Ishmael, Isaac, and the Shared Inheritance

Listen here.

If you’ve ever heard the phrase ‘Biblical family values’ and thought this means one mum, one dad, a couple of kids, and everybody being nice to each other, then the story we just heard should rock you to the core. For here we have the father of our faith, Abraham, being bossed around by his feisty wife Sarah. She is insisting that he send his beloved older son into the wilderness. Years ago, she had arranged for Abraham to sleep with her personal slave, Hagar, and conceive this boy. Now, however, she has her own son, and so the other boy has become a threat. For God had promised Abraham a blessing: land, wealth, and descendants. From him would come a great nation—and Sarah didn’t want to share.

She said, ‘The son of this slave woman will not inherit along with my son Isaac.’ Ishmael was the son of a slave, you see; worse, his mother Hagar was Egyptian. She wasn’t ‘one of us’. And now Ishmael is seen laughing with Isaac: looking dangerously like her own precious son, whose very name means ‘laughter’. So Sarah gets rid of Ishmael, that potential threat to her family fortunes, and he and his mum are sent into the desert. So much for Biblical family values.

And if you’ve ever heard the phrase ‘God’s chosen people’, and thought this means Christians, then this story should shake you even further. For just when it looks like Ishmael and Hagar will die of thirst, an angel of God calls to Hagar and shows her a well, and promises that, just as Isaac would be the father of a great nation, so too would her son. And God was with the boy as he grew up.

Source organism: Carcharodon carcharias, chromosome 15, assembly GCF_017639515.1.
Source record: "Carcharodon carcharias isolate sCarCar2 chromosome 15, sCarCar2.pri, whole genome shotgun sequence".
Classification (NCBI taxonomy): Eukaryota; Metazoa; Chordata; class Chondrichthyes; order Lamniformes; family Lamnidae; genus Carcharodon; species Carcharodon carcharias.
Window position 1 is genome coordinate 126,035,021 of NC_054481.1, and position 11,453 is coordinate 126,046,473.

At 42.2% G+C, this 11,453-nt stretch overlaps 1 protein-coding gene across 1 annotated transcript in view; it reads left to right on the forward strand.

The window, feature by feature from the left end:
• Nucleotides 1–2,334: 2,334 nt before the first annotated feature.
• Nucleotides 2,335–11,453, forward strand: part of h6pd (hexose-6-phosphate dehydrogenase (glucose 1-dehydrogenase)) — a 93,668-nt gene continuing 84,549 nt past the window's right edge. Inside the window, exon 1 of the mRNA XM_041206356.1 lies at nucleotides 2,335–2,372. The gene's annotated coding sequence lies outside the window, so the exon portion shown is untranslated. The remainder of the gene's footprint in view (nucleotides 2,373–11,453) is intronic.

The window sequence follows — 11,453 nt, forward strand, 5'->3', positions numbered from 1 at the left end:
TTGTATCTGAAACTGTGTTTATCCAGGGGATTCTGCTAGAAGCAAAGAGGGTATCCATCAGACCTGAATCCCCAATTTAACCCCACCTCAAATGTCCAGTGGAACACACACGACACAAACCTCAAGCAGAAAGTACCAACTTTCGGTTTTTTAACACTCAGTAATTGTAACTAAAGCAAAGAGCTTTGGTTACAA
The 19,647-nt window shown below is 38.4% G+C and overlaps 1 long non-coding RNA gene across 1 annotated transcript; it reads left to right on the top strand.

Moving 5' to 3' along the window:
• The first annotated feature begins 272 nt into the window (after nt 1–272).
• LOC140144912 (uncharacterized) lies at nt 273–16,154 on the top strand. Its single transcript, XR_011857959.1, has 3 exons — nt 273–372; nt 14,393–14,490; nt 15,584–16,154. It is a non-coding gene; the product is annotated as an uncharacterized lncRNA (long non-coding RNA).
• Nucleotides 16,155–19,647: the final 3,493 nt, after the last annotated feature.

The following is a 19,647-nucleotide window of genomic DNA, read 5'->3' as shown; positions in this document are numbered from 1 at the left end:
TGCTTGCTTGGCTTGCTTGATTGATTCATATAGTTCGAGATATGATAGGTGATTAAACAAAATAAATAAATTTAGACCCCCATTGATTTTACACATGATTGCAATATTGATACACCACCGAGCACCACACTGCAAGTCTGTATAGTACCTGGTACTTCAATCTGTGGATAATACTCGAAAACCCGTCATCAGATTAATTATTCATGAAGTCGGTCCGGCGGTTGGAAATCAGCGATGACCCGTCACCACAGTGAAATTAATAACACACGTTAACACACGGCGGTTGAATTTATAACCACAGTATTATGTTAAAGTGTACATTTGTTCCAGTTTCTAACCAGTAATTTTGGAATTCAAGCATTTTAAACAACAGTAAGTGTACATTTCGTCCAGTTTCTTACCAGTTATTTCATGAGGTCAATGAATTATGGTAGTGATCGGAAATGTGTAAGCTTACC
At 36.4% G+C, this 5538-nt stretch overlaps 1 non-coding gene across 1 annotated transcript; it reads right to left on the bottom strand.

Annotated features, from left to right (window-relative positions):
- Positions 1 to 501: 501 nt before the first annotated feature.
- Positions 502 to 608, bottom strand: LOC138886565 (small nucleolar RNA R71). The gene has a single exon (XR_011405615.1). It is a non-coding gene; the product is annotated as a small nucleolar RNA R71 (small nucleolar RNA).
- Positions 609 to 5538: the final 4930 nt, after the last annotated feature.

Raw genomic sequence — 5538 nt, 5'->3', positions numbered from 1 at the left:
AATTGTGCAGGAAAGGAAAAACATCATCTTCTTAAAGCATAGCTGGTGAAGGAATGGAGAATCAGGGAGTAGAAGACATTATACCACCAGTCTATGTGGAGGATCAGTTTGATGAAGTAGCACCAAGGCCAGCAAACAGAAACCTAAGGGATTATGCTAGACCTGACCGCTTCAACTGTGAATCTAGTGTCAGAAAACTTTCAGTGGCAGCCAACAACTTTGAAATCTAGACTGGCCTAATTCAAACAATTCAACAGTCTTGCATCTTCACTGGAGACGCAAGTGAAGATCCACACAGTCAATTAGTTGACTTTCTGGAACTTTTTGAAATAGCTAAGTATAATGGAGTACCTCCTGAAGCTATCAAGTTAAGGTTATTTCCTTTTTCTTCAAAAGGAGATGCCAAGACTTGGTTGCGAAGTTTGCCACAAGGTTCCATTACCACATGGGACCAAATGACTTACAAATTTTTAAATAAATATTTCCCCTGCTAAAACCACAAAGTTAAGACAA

Now, the line of Abraham to Isaac to Jacob began the Jewish line, and Christianity is a branch of Judaism; whereas Ishmael is considered the forefather of Mohammed, the prophet of Islam. In other words, Jews, Christians, and Muslims are all children of God’s promise to Abraham; we are all children of the inheritance. This story about Abraham and his sons, then, is also about the inheritance of nations. Sarah thought there was only enough for Isaac and his line, but the story is clear: In God’s economy, there is enough for both sons. In fact, there is enough for everyone.

Since we’re talking about the blessing of nations, we might want to think about Australia at this point. There are an awful lot of Australians who don’t want to share the blessings of one of the richest countries in the world; and there are an awful lot of Australians who consider Muslims outside of God’s blessing. We take a very low number of refugees in relation to our GDP, and we send many asylum seekers to remote detention centres. A friend of mine visited a detention centre last year. She told me that in that stinking hellhole, water doesn’t run during the hottest hours of the day; and that children live there. Those children and adults suffer because we, as a nation, have voted for politicians who refuse to share the blessing with people who are not ‘like us’.

In tonight’s story, the joke was on Sarah. She sent the threat away, but God met Ishmael in the wilderness and stayed with him and gave him a blessing, too. In Australia, the joke is on us. We elected politicians who won’t share the blessing with those ‘other people’; now, in successive budgets, the rich are getting richer and the poor, poorer: now, the powerful won’t even share the blessing with what they like to call ‘ordinary Australians’! Those of us who have largely benefitted from history would like to think that our nation’s wealth is our birthright, but God has a way of saying, no, not really; and did it ever occur to you to share?